Legal Hypothetical: Tara shoots but fails to score

TARA has just purchased her dream family property.

She now wants to install a basketball court for the kids.

Tara calls a local concrete landscaper to see if they can convert an old tank foundation into a court.

Brad from Dodgy Dog Landscaping tells Tara that he can do the job.

“Trust me,” he says.

Tara enters-into a contract with Dodgy Dog to prepare the court and install the backboard.

After two months of competitive ball, Tara notices cracks around the backboard base.

The cracks get bigger and bigger, until the backboard fails, smashing into the court.

Tara’s friend Lola, a civil engineer, assesses the damage and notes that the construction materials and specifications are not adequate.

Armed with expert knowledge, Tara now seeks legal advice.

Her lawyer reviews consumer protections under Australian Consumer Law (ACL).

The ACL states that goods and services must be of acceptable quality, taking into account their nature and price, among other things.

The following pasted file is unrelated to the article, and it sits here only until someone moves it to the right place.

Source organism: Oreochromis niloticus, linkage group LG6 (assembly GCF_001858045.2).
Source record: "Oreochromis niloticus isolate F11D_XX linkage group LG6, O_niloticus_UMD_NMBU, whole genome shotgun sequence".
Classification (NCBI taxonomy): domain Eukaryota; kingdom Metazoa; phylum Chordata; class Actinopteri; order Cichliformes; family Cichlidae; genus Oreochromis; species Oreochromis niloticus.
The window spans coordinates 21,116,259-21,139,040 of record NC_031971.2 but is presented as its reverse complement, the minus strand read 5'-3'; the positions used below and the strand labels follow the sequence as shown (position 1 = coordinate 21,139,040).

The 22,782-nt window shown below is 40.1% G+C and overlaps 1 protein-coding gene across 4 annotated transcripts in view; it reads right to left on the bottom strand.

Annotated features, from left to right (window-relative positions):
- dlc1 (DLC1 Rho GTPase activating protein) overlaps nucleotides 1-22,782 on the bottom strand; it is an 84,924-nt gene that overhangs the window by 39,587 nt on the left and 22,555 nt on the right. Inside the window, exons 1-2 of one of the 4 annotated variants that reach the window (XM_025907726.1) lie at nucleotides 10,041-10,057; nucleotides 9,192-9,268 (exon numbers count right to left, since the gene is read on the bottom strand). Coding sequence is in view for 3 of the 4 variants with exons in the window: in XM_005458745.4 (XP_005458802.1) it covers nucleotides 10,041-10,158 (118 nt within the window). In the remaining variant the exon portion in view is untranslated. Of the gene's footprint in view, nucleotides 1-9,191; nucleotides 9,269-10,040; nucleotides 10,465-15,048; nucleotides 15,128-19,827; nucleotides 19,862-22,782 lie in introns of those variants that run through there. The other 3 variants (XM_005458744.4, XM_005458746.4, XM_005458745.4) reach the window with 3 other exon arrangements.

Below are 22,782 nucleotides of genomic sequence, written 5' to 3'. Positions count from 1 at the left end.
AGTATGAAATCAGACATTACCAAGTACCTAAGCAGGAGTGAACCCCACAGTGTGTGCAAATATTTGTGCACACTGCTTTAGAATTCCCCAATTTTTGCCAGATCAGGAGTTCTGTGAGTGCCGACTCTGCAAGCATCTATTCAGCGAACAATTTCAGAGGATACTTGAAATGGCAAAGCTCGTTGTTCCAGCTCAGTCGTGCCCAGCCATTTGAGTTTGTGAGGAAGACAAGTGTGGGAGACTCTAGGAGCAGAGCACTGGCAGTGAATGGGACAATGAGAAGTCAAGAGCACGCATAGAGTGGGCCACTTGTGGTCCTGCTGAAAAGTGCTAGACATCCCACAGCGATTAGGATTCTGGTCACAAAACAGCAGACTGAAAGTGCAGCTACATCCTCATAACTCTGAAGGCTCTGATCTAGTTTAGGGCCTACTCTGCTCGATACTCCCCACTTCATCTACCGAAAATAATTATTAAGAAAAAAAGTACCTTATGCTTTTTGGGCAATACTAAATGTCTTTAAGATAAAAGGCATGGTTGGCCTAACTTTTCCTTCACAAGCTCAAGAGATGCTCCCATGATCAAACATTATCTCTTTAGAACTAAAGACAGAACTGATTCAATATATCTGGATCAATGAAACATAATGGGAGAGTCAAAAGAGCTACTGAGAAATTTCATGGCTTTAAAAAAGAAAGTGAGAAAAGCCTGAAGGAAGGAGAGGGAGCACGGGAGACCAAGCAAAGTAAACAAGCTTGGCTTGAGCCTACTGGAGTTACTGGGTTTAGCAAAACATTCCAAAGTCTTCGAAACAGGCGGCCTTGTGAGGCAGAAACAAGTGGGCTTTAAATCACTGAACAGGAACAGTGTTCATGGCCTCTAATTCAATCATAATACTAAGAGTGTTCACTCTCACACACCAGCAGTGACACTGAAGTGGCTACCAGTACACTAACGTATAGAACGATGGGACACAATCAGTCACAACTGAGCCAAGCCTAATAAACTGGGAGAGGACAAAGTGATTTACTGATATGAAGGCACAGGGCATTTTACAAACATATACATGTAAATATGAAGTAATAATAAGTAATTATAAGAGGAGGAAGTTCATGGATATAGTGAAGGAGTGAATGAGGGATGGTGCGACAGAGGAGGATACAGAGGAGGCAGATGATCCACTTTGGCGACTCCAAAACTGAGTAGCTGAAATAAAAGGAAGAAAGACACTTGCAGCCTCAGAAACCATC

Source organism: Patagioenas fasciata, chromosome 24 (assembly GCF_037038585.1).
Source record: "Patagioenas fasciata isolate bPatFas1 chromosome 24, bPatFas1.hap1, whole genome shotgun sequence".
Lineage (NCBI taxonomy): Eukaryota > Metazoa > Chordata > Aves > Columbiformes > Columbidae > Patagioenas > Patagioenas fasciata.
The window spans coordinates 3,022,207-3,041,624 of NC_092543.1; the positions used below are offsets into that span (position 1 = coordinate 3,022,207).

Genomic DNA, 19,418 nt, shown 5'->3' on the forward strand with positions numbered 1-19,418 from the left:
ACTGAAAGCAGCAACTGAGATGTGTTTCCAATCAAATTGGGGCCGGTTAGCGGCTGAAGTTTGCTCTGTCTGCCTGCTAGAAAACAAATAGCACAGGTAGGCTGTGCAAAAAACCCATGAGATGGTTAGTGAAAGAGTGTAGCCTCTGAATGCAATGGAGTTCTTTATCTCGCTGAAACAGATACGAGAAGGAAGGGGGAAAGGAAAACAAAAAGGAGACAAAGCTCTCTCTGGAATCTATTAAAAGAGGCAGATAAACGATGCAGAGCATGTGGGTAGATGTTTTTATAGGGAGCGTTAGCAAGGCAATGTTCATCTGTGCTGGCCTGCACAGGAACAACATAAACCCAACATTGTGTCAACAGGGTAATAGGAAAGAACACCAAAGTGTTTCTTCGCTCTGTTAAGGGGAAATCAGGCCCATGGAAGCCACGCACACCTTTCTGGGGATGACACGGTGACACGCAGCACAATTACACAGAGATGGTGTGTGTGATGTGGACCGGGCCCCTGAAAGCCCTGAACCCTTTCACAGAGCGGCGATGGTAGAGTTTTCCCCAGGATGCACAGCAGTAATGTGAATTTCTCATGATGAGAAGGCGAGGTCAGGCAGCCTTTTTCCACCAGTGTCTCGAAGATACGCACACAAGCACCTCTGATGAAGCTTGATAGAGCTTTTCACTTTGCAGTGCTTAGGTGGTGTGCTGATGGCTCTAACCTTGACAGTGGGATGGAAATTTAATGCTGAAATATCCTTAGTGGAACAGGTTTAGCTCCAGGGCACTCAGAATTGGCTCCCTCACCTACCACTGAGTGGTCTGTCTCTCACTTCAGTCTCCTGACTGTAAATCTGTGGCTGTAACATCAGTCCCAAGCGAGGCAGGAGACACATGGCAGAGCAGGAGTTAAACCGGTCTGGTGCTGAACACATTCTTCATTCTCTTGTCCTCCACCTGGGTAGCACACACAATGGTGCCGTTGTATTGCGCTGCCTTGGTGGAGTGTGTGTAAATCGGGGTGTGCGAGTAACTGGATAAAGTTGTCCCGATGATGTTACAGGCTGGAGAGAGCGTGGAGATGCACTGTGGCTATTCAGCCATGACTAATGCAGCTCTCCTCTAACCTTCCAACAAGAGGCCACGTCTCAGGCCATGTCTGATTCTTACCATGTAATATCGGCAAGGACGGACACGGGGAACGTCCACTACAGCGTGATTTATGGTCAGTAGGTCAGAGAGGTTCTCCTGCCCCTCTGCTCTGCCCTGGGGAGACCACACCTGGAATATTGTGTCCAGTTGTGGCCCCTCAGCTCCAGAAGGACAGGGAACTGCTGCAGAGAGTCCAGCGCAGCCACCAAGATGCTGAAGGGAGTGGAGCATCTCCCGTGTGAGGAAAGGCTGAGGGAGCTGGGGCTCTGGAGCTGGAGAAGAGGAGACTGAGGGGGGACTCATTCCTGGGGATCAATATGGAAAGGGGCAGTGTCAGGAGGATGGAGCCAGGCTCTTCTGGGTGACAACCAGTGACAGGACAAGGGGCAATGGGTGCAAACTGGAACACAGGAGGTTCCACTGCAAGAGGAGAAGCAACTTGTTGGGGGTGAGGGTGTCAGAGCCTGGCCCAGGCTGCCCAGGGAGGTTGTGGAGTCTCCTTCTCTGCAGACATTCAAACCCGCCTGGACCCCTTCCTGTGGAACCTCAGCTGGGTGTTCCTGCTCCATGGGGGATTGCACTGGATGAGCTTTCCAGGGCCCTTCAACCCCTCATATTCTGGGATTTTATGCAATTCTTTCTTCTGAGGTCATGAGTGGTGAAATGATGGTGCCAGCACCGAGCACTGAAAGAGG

Furthermore, the ACL states that if the consumer, expressly or by implication, makes known to the seller any particular purpose for which the services are being provided, then the services and any resulting goods should be reasonably fit for that purpose.

In this case, Tara is advised that Dodgy Dog has breached these consumer guarantees, as the basketball court and backboard was not fit for use, which was the particular purpose she made known to Brad.

Tara is also advised that if the Court makes orders against Dodgy Dog, there is a further issue of enforcing a judgement that she must consider.

Tara informs her lawyer that Dodgy Dog is no more, having removed its website a few weeks ago and that the assets held by the company are in question.

Tara learns that this scenario is a common issue in litigation and highlights the importance of considering the opposing party’s ability to pay before commencing legal proceedings.

Thank you to Anthony Fogarty for his assistance with this column.

Email Manny Wood, principal solicitor at TB Law at or call him on (02) 66 487 487.

This column is only accurate at today’s date and cannot be relied upon as legal advice.

By Manny WOOD, Solicitor

Leave a Reply